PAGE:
Today, as a new Islamic revolution faces a Western response, this classic exploration of fundamentalist Islamic religious leader Muhammad Ahmad (1844-1885) deserves a second look. Ahmad was the self-proclaimed "Mahdi," or end-time redeemer of Islam. In the late 19th century, Ahmad and his armies fought for control of the Sudan which was in the hands of foreign conquerors. Students of the history of the Sudan and of Islam in recent centuries will be fascinated by this 1932 work, which reveals as much about European reaction to aggressive Islamism as it does about one of the great figures of the faith itself. Austrian journalist RICHARD ARNOLD BERMANN (1883-1939) is also the author of Home from the Sea: Robert Louis Stevenson in Samoa.
In 1887, German merchant Karl (Charles) Neufeld was captured by the Mahdists and transferred to Omdurman, where he spent twelve years in prison.
This is his gripping account, translated from German into English and first published in 1899, the year of his release by the British Commander-in-Chief Hebert Kitchener. Neufeld retells in vivid detail his capture, torture and imprisonment by the Dervishes, the death of Gordon at Khartoum, and the conquest of the Sudan by the British Army.
An unmissable read.
Richly illustrated with a special picture and map pack.
A secular regime is toppled by Western intervention, but an Islamic backlash turns the liberators into occupiers. Caught between interventionists at home and fundamentalists abroad, a prime minister flounders as his ministers betray him, alliances fall apart, and a runaway general makes policy in the field. As the media accuse Western soldiers of barbarity and a region slides into chaos, the armies of God clash on an ancient river and an accidental empire arises.
This is not the Middle East of the early twenty-first century. It is Africa in the late nineteenth century, when the river Nile became the setting for an extraordinary collision between Europeans, Arabs, and Africans. A human and religious drama, the conflict defined the modern relationship between the West and the Islamic world. The story is not only essential for understanding the modern clash of civilizations but is also a gripping, epic, tragic adventure.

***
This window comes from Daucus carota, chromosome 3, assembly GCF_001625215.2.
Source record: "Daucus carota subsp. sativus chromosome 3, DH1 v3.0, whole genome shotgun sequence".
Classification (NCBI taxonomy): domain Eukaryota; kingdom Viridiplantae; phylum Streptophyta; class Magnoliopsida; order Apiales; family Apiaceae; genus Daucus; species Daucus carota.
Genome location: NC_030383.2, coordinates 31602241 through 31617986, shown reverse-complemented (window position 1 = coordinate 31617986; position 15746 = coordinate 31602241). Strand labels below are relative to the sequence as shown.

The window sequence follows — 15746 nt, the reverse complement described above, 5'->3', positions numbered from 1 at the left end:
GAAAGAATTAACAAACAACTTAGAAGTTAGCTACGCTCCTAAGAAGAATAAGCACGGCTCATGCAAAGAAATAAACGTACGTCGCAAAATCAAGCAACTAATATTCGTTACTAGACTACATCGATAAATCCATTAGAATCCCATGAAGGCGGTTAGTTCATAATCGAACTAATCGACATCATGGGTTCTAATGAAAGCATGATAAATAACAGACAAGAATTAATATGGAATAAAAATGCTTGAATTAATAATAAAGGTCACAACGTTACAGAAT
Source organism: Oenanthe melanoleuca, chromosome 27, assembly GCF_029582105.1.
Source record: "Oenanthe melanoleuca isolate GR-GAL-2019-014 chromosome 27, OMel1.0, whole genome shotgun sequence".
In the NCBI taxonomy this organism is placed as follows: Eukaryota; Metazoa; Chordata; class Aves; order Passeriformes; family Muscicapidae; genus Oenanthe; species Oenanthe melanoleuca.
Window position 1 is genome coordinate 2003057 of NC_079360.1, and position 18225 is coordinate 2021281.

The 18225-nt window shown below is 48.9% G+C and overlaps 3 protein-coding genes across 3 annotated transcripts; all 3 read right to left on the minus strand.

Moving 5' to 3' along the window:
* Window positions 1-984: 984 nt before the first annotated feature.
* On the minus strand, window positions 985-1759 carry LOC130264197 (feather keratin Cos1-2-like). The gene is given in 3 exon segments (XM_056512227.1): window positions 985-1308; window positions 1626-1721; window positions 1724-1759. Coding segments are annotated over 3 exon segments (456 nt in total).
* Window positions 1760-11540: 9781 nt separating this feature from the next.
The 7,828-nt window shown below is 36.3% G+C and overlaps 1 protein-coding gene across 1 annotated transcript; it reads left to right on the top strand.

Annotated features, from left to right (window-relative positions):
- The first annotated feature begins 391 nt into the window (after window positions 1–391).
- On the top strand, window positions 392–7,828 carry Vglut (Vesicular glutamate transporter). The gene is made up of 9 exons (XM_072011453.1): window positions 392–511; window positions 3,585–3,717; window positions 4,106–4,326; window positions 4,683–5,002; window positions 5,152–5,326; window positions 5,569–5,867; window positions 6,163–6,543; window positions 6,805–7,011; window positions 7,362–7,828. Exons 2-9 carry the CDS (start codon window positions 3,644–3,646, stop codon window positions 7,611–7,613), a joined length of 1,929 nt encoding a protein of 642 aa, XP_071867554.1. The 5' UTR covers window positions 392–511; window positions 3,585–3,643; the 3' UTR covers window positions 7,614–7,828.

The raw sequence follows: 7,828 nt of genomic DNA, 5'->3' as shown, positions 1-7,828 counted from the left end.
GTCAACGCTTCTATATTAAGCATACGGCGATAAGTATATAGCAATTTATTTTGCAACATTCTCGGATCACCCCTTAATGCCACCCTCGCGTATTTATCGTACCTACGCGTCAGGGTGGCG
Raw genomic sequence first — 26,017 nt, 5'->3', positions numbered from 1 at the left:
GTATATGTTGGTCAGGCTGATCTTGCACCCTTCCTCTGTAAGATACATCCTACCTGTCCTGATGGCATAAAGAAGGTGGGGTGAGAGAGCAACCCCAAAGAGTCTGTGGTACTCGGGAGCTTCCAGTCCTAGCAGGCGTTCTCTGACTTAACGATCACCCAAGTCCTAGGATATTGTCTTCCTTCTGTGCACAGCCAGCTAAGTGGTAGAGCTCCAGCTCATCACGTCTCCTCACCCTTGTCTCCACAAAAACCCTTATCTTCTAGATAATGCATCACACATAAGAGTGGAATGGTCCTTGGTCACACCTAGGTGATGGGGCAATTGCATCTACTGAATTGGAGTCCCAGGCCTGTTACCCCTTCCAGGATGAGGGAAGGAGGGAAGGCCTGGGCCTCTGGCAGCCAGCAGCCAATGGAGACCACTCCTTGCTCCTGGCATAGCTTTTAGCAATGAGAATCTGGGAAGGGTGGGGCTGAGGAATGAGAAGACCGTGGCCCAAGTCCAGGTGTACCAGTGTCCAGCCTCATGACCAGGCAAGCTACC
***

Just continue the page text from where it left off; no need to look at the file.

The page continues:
Three Empires on the Nile tells of the rise of the first modern Islamic state and its fateful encounter with the British Empire of Queen Victoria. Ever since the self-proclaimed Islamic messiah known as the Mahdi gathered an army in the Sudan and besieged and captured Khartoum under its British overlord Charles Gordon, the dream of a new caliphate has haunted modern Islamists. Today, Shiite insurgents call themselves the Mahdi Army, and Sudan remains one of the great fault lines of battle between Muslims and Christians, blacks and Arabs. The nineteenth-century origins of it all were even more dramatic and strange than today's headlines.
In the hands of Dominic Green, the story of the Nile's three empires is an epic in the tradition of Kipling, the bard of empire, and Winston Churchill, who fought in the final destruction of the Mahdi's army. It is a sweeping and very modern tale of God and globalization, slavers and strategists, missionaries and messianists. A pro-Western regime collapses from its own corruption, a jihad threatens the global economy, a liberation movement degenerates into a tyrannical cult, military intervention goes wrong, and a temporary occupation lasts for decades. In the rise and fall of empires, we see a parable for our own times and a reminder that, while American military involvement in the Islamic world is the beginning of a new era for America, it is only the latest chapter in an older story for the people of the region.
In The River War, Winston Churchill recounts the operations directed by Lord Kitchener of Khartoum on the Upper Nile from 1896 to 1899 that led to England's reconquest of the Egyptian Sudan. Churchill was present at the decisive battle of Omdurman, and he wrote this book while he was still a young cavalry officer.
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